+1.

History was my poorest subject in HS as it was nothing but memorization of dates and their corresponding events, with extremely little "life" or "tales of..." thrown in.

If only the Discovery or History channels were around back then, I'm sure I would have made better grades, but I feel that history classes should have a balance between "rote memorization of facts" and good old-fashioned non-fiction "story telling" as well. At least I feel I would have found the classes to more interesting (captivating) and know I would have learned more and scored better as a result.

CNYCacher
June 16, 2006, 12:37 PM
Dose this sound familiar to any one???

american militia-men did introduce gurilla warfare, but the majority was still fighting in lines. so maybe the brits played the gentleman and avoided such "uncivilized" means

Does this sound anything like our current state of affairs in the middle east??? Maybe there is a lesson to be learned here.

The idea of comparing the terrorists running rampant in Iraq to revolutionists in early America is so misguided, it's saddening.

The people fighting the revolutionary war were fighting for their own freedom against an oppressive government who had no real claim over them in the first place. They were fighting FOR themselves and FOR their countrymen who couldn't or wouldn't fight, to try to give power to the people, setting up a new government to empower the people.

The freaks over in Iraq, are killing their own countrymen to try to take advantage of the current political instability to install themselves into a position of power through terrorist acts. They are trying to disrupt a process of setting up a new government for the people. They are trying to prevent Iraq from becoming free, and instead trying to make themselves into a new oppressive government.

:cuss:

Freddymac
June 16, 2006, 12:54 PM
I was pointing out that it is hard to win a war when you play by the rules and the other side does not. I was not likening the terrorists with the founders! I was just trying to illustrate a point- nothing more, nothing less.

Sawdust
June 16, 2006, 01:12 PM
The History Channel is airing a series called "The Revolution" on Sunday nights that may be of interest to some on this thread. It is a chronical relation of the events of the American Revolution.

There have been two episodes so far, and the show is well done.

Very interesting to me, as I am also reading 1776 by David McCullough.

Sawdust

Freddymac
June 16, 2006, 01:24 PM
I couldn't put it down, and I'm not what you would call a "reader"...if you know what I mean?

CNYCacher
June 16, 2006, 02:15 PM
You misunderstood my post
I was pointing out that it is hard to win a war when you play by the rules and the other side does not. I was not likening the terrorists with the founders! I was just trying to illustrate a point- nothing more, nothing less.


I heard someone on the radio make that analogy recently, and so I jumped to conclusions. My apologies.

Freddymac
June 16, 2006, 02:20 PM
I could have explained myself a bit better.

Mk VII
June 16, 2006, 03:16 PM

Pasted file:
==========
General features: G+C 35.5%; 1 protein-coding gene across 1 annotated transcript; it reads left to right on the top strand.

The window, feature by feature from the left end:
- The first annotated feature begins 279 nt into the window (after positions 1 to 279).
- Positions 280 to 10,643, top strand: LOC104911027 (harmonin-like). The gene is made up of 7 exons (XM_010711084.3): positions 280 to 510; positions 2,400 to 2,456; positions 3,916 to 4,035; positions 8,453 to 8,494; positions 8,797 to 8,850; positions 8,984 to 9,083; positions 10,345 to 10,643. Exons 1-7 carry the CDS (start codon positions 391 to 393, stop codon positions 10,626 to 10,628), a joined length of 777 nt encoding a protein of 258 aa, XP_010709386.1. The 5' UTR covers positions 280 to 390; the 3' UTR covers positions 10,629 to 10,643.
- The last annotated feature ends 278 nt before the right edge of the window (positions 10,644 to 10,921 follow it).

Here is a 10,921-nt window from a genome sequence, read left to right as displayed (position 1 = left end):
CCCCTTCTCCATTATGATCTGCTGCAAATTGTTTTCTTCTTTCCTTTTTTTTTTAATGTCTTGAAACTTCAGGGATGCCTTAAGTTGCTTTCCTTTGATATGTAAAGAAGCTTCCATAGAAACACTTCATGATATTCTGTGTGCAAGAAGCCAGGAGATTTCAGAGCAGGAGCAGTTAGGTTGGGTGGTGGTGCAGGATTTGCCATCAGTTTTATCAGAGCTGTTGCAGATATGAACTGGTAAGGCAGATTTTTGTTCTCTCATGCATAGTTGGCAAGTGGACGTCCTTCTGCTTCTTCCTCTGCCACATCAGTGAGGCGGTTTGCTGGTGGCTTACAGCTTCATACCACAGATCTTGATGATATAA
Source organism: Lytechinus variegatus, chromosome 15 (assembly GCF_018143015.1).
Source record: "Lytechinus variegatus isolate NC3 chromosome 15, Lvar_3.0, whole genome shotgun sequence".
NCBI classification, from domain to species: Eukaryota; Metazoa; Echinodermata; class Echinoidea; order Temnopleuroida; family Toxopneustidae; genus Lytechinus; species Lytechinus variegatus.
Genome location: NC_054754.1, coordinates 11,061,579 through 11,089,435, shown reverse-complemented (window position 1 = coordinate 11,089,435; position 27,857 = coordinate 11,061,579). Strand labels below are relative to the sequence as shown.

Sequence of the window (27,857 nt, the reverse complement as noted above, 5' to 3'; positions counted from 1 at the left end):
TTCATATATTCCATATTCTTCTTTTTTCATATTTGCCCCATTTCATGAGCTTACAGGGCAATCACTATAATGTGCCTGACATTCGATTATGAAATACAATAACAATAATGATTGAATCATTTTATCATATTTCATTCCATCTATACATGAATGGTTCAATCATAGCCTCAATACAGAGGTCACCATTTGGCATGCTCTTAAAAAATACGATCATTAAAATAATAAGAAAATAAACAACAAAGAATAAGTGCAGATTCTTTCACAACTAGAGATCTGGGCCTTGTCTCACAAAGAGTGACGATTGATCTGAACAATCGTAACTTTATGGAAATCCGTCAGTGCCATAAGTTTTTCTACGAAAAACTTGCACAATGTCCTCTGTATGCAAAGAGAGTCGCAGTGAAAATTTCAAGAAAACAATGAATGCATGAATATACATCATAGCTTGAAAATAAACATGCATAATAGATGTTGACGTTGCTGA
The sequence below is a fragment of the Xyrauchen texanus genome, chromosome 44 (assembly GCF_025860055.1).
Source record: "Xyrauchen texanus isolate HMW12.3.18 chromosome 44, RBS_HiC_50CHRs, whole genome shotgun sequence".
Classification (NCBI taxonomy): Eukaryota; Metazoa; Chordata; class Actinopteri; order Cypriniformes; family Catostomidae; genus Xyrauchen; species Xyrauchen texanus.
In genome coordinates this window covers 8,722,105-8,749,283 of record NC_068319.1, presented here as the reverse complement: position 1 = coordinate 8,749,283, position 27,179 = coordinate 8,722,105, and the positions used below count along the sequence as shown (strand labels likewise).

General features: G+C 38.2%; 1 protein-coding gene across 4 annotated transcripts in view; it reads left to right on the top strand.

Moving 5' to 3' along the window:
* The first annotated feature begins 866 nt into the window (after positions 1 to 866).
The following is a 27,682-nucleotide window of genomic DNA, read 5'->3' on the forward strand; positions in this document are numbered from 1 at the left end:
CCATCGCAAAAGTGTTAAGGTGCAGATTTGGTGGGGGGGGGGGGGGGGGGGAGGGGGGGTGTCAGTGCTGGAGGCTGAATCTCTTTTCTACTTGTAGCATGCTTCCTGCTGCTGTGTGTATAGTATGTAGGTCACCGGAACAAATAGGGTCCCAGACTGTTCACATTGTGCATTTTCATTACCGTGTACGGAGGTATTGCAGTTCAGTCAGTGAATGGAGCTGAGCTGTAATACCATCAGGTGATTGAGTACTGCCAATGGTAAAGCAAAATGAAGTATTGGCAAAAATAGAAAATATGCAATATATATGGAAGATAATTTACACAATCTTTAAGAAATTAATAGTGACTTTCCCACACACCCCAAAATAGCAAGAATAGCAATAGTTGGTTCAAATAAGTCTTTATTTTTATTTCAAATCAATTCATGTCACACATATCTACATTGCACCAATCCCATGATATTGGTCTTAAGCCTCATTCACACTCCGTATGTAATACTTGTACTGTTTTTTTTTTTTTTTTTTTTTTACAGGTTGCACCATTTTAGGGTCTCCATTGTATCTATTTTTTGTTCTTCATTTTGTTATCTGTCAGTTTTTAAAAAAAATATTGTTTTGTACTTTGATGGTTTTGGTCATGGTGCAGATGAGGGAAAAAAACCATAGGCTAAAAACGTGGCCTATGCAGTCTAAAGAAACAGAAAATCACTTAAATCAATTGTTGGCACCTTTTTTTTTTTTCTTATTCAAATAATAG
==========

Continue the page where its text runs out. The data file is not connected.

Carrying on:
The people fighting the revolutionary war were fighting for their own freedom against an oppressive government who had no real claim over them in the first place. They were fighting FOR themselves and FOR their countrymen who couldn't or wouldn't fight, to try to give power to the people, setting up a new government to empower the people.

What about the one third of Americans who actively fought for the British, and the other third who just wished both sides would just leave them alone?
It has been described as 'The First American Civil War'.
No doubt those who signed the Declaration would have paid the price if they had lost, as did the surviving regicides who signed Charles I's death warrant.

Kamicosmos
June 16, 2006, 03:44 PM
It has been described as 'The First American Civil War'.

Yup. The Revolution was also one of the first 'world wars' when Germany and France got involved.

Tory
June 16, 2006, 05:34 PM
The Revolution was also one of the first 'world wars' when Germany and France got involved.

Hardly. :scrutiny:

Germany did not even EXIST, still less get "involved." Germany would not exist for another century, when Prussian Prince Wilhelm was crowned in the Hall of Mirrors at Versailles as Kaiser Wilhelm I, concluding the Franco-Prussian War.

Moreover, the Hessians you obliquely refer to were mere mercenaries whose services were leased to the British by their cash-poor ruler. Hardly an alliance.

France WAS an ally, as anything which bled British forces away in the colonies aided its actions on the continent and the Caribbean. Think of the French support as a sort of "proxie war," like the Chinese using the Koreans and Viet Namese. ;)

Early "world wars?" The coalition against the French revolution generally and Napoleon particularly comes to mind. Russia, Prussia and Britain, among others.

lance22
June 16, 2006, 05:49 PM
When I look at how much the signers of the Declaration sacrificed, I am ashamed for the Kennedy's, Metznbaums, Schumers, Clinton's, Moores, Fienstiens that litter our nation with their treason.

In 1775 the Brittish tried to disarm the citizens of Concord. Did they surrender arms? Was there a fight? Why do Schumer and Obama propose what the Founding Fathers fought against?